'Twas the night before Christmas, and all through the house, not a creature was stirring except for Iain Macintosh, hunched over his desk, frantically scribbling a last-minute list for Santa Claus on behalf of various Premier League personalities.
Vincent Tan: A new toy
It's clear that owner Vincent Tan doesn't want a proper football club; he just wants a toy. So why not give him one?
In the dead of night, sneak out the Cardiff players and staff, Malky Mackay very much included, and replace them with some volunteers from the nearest pub. Every match day dress half of the volunteers in red, the other half in the shirts of the scheduled opposition, and then play out a game. Tan knows nothing about football. He'll just think the attendances have dropped a bit. In the meantime, Mackay's Cardiff and their long-suffering supporters can continue unmolested at a stadium down the road.
Tim Sherwood: A new stress ball
Tim Sherwood is clearly desperate to prove himself as a Premier League manager. After all, he appears to have won the job purely because he asked Daniel Levy so many times that the Spurs chairman cracked and shouted, "All right! Take the job, just leave me alone!"
But can he cope with the mental pressure? After his first game against West Ham, he told reporters that he "wasn't used to sleeping two hours a night, waking up and thinking about footballers." That doesn't sound healthy. Let's buy Sherwood a top-of-the-range stress ball and see if he can squeeze it down into a warm paste by March.
Jose Mourinho: A new striker
When Jose Mourinho first arrived at Stamford Bridge he found Didier Drogba there waiting for him. Motivated and adored by his manager in equal measure, Drogba was less of a striker and more of a magic hammer, capable of smashing down any defence. What the likes of Emmanuel Adebayor or Andy Carroll can do when they're in the mood, Drogba could do on a weekly basis.
Now Mourinho has Fernando Torres, who is less of a magic hammer and more of a feather duster. You can have all the attacking midfielders in the world, but unless there's someone up front either finishing chances or creating the room for chances to be finished, you won't win much.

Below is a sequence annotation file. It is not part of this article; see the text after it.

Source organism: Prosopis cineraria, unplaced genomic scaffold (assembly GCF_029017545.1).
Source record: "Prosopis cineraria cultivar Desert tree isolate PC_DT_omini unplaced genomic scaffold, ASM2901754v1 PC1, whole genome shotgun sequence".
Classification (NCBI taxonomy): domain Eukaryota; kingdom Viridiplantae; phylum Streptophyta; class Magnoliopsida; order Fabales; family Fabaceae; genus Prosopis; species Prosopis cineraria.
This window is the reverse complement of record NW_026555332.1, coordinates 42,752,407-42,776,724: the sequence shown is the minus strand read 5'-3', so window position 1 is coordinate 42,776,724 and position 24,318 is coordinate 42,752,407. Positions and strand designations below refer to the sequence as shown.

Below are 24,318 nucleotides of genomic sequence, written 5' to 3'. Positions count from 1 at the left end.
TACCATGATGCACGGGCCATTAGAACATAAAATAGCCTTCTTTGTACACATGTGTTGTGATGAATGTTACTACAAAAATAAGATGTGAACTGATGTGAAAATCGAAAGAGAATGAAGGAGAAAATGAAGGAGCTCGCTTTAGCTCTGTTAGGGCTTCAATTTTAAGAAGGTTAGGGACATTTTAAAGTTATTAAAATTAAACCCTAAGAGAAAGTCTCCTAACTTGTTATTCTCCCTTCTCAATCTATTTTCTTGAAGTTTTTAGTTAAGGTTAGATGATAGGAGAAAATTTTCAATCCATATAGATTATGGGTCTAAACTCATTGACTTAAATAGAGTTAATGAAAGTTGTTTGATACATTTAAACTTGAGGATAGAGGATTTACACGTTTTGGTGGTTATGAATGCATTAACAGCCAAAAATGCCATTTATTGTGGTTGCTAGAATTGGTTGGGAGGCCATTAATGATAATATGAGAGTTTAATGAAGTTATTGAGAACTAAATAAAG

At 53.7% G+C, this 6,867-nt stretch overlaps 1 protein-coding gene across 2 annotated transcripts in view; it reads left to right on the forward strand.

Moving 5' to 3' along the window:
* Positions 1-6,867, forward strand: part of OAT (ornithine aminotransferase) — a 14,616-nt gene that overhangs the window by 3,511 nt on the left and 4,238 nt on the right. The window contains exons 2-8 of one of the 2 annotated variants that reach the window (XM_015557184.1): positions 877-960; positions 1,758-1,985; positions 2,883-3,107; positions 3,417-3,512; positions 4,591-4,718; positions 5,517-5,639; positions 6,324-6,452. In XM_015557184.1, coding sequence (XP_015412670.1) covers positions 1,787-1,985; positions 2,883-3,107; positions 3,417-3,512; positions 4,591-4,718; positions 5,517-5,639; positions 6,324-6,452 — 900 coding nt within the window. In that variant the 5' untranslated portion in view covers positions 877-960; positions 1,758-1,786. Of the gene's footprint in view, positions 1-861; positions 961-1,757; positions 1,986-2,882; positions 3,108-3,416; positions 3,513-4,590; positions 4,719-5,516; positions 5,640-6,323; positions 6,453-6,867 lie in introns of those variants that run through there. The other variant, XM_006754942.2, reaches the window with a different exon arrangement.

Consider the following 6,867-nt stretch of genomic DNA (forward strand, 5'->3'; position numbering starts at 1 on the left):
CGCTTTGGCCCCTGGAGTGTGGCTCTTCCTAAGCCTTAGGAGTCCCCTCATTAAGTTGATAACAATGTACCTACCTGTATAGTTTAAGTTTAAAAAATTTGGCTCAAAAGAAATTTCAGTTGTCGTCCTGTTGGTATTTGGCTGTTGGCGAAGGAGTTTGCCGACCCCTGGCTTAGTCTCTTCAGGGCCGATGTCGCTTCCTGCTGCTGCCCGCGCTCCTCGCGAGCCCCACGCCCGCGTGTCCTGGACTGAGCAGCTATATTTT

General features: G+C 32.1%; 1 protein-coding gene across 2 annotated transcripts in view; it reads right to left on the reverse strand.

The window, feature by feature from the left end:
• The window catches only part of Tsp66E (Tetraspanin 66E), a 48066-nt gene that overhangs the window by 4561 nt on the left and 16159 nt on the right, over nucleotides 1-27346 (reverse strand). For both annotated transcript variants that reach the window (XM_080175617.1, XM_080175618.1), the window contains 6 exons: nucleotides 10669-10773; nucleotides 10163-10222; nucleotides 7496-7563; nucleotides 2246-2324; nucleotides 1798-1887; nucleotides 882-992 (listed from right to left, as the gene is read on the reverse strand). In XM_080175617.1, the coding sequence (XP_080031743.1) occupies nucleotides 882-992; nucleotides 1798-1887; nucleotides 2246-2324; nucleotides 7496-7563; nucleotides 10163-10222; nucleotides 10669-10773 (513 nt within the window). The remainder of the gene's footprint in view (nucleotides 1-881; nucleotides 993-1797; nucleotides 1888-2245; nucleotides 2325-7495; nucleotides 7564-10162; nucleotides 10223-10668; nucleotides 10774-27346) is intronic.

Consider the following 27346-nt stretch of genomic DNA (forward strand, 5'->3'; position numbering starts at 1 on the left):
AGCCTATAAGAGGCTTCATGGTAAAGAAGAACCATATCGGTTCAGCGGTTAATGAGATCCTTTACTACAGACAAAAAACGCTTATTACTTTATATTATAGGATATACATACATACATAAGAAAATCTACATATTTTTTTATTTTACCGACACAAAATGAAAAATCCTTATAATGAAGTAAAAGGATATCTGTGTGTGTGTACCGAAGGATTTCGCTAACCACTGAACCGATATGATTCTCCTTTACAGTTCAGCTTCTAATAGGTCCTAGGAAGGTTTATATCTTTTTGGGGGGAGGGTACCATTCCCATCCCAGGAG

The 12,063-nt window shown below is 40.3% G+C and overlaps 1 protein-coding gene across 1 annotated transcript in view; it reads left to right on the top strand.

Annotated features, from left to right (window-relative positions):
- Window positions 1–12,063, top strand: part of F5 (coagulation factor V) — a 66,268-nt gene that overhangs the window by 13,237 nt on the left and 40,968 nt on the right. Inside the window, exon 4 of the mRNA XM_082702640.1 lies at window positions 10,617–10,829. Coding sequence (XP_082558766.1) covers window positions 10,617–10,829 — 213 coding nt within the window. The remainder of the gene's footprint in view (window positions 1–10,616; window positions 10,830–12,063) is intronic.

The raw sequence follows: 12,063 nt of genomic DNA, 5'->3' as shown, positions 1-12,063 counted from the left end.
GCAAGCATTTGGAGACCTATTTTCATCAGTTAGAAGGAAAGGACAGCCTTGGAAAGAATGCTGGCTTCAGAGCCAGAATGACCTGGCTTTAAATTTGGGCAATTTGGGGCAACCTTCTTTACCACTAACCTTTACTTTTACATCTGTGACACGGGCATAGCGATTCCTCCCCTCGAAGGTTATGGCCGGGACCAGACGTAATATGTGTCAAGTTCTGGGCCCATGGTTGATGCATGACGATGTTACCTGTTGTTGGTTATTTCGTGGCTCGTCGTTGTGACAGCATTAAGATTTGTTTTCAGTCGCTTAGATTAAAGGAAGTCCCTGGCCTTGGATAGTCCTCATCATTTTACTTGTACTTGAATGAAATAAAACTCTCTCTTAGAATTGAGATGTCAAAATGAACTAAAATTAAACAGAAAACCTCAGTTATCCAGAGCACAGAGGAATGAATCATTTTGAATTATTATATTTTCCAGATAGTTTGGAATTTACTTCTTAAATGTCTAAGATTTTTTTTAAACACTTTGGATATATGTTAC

Andre Villas-Boas: A new agent
Since leaving Porto in 2011, the man once known as Europe's hottest young manager has worked for two of the most impatient men in football and paid a predictable price.
It was never going to succeed. Roman Abramovich and Daniel Levy like quick points and shiny prizes. Villas-Boas likes experimental tactics and grand plans. What he really needs is a nice, patient club with an eye on the future, a board of directors who understand that football is an imperfect science where time is your friend, not your enemy. What he'll probably get is Paris Saint-Germain.
Roy Hodgson: A new hope
When England do well in international tournaments, it's usually prompted by the arrival of a wonder boy. In 1990, Sir Bobby Robson had Paul Gascoigne. In 1998, Glenn Hoddle had Michael Owen. In 2004, Sven-Goran Eriksson had Wayne Rooney.
Who has Roy Hodgson got? Well, the brightest light in the darkness is Ross Barkley, currently pulverising Premier League midfields for Everton. This may not go down well on Goodison Park but Hodgson would do well to steal Barkley away, wrap him in cotton wool and hide him in a Thames-side warehouse until June.
Arsene Wenger: A new coat
No club is more aware of the dangers of catching a chill than Arsenal. After all, it was pneumonia that did for legendary manager Herbert Chapman at the age of just 55. But there's such a thing as being too careful. Wenger doesn't wear a coat -- he wears a duvet with a zip on it. To make matters worse, it's a duvet that apparently requires an operating manual.
There are many fashionable men's coats on the market. There are professional stylists who can provide guidance. With all the money at the club, surely Arsenal can do something about this?
Sir Alex Ferguson: A new job
Retirement is a dangerous concept. The human body doesn't adjust well to a lifetime of stress followed by an abrupt stop. With that in mind, it might be a good idea if we found a little job for Ferguson that might act as a sort of nicotine patch for the withdrawal symptoms. It's been 28 years since the Scotsman managed in a World Cup, and any nation suffering performance anxiety (I'm looking at you, Mexico) would surely love to avail themselves of his services.
It's either that or he sees out retirement by shouting at paperboys and tapping his watch at his wife.